In Rebtel, Jajag and others should know what they are up against, Russell Shaw writes that “startups who are so wrapped up in their own special offerings should not underestimate the forces they are going up against”.Â Russell is riffing off Andy’s Being on the InsideÂ where Andy’s basic point is that the incumbents can make life difficult, or even shut down startups easily enough.
Frankly, you guys are great armchair quarterbacks.
I want to amplify a little bit of what Jeff Pulver just wrote in his remake of Parents Just Don’t Understand.Â In the world of a startup each day is a fight for survival.Â Each day you wonder whether or not:
- The offshore subcontractor you’ve got working for you is going to deliver when he says he will, because you’ve made a big commitment to an important customer.
- The employees you’ve worked so hard to recruit are still going to think that what they’re doing is meaningful when a recruiter from a larger firm comes along offering more money.
- You can make payroll in another quarter without more investment.
You do crazy things like buying used servers from EBay, without warranties, because it’s 80% cheaper than buying the new ones.Â You build your own desks.Â You drive 8 hours to a trade show because it’s cheaper than flying, and besides, that gives you some good talk time with the other folks in the company.Â You make promises to customers who believe in you without knowing quite whether you can deliver on those or not.Â And then you go figure out how to deliver.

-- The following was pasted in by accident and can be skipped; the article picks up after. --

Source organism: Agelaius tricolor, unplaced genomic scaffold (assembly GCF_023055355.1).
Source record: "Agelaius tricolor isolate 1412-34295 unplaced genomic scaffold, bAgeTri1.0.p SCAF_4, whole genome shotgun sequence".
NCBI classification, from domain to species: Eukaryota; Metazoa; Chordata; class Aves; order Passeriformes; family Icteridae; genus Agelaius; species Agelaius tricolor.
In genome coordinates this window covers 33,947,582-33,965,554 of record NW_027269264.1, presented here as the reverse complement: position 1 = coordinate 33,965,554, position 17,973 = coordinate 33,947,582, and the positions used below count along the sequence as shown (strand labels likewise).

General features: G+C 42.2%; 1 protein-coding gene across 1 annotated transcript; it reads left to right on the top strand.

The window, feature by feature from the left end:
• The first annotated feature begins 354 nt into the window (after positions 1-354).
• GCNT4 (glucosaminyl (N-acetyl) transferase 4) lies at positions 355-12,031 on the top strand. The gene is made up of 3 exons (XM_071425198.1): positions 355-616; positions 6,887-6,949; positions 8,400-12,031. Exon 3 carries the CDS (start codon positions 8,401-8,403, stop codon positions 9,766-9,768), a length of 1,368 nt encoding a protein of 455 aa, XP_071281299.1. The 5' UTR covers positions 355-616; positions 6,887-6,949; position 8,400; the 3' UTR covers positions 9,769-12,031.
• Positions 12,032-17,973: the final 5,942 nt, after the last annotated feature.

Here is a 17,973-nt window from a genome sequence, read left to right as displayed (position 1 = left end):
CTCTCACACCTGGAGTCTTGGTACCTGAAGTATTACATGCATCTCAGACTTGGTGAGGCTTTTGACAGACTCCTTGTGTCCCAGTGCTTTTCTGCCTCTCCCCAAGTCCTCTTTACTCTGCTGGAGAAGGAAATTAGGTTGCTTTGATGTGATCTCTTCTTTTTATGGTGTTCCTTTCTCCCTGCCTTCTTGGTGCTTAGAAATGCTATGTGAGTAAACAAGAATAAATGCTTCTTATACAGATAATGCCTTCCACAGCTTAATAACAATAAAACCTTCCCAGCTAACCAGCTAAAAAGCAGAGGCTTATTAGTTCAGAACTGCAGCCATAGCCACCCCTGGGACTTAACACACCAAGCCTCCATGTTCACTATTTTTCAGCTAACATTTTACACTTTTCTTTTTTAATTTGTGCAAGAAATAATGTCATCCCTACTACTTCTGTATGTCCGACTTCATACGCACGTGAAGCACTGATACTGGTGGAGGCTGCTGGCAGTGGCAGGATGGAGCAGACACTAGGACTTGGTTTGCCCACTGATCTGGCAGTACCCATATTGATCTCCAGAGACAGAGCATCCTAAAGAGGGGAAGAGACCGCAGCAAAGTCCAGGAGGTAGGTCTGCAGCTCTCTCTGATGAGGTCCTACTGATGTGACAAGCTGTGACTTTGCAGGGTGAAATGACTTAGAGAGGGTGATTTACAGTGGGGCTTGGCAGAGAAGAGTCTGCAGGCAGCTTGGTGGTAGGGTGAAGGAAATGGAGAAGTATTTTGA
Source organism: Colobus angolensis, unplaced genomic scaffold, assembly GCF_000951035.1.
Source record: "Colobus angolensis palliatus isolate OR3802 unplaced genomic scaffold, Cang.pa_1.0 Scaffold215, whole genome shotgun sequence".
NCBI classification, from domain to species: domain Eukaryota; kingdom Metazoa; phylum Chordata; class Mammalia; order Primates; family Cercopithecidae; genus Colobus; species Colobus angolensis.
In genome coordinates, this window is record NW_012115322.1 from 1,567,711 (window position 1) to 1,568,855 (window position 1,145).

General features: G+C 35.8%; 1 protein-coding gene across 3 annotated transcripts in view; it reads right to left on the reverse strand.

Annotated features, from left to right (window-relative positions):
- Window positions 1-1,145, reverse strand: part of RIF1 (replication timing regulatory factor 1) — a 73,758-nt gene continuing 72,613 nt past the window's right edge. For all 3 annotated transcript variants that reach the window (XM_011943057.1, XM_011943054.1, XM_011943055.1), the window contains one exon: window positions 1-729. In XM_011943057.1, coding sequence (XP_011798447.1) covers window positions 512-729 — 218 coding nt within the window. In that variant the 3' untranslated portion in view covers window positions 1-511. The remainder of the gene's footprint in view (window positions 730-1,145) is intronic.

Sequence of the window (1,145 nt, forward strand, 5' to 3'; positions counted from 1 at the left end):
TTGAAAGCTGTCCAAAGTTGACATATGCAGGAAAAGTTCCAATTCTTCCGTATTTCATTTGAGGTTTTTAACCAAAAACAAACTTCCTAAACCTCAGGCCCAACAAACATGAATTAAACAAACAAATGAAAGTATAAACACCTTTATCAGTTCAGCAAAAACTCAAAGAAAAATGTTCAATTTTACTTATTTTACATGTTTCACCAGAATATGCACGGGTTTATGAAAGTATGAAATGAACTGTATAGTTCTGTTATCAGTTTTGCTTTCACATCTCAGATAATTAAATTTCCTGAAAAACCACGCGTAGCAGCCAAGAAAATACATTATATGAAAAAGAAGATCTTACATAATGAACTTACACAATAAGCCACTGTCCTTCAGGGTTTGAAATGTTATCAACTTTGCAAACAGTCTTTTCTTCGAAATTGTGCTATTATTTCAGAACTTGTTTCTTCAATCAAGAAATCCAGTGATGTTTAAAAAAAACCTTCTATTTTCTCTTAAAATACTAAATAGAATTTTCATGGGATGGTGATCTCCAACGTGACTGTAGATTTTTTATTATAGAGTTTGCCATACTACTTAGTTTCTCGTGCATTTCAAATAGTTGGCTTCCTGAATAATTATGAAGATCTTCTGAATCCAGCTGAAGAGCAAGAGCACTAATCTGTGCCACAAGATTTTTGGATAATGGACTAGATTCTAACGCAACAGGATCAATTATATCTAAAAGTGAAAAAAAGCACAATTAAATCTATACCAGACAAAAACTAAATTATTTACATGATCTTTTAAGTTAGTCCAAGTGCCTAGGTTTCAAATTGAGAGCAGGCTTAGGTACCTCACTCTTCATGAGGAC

You work every night until you fall asleep in your chair in front of the computer.Â In fact, we justÂ had a light hearted discussion yesterday about head snappers (the folks who lean back, and then lurch forward when they wake suddenly)Â versus face planters (those who sleep with their faces on the keys).Â The next day you get up and do it all over again.
Worrying about whether a slow moving giant is going to cut off your air is the last thing on your mind.Â My fondest hope is that we’re so successful that we can poke one of these guysÂ hard enoughÂ in the eye that they want to buy us.Â I’m sure that’s the way that RebTel and Jajah are thinking about their businesses too. Get out there, be visible, create a ruckus,Â buildÂ some momentum.Â Build your successes day by day, and customer by customer.
Startups are about making choices, and then living with them, and that’s really different from a big company.Â When I worked for Microsoft we debated the merits of cable versus DSL, andÂ tried toÂ predictÂ who would win.Â Â In the end, we participated in the GTE DSL trial and bought a piece of a cable company.Â Â As the CEO of iotum, that’s not a luxury I can afford.Â We have to validate our hypotheses one at a time, not all at once. An example:Â a couple of weeks ago an old acquaintance asked why we had chosen to focus on building a hosted service instead of an enterprise play.Â My answer?Â We had to make a choice.Â We couldn’t be both.Â By being focused though, we can speed ahead of a player trying to execute both plays.
That’s the reality of a startup, Russell.Â I just don’t care what these guys are going to do.Â Â They’re not going to get around to whatÂ iotum isÂ doingÂ until long after we’ve already succeededÂ (or failed).Â
And you know what?Â Hjalmar Winbladh and Roman Scharf have both built successful startups before.Â I’m pretty certain that’s the way that they’re thinking too.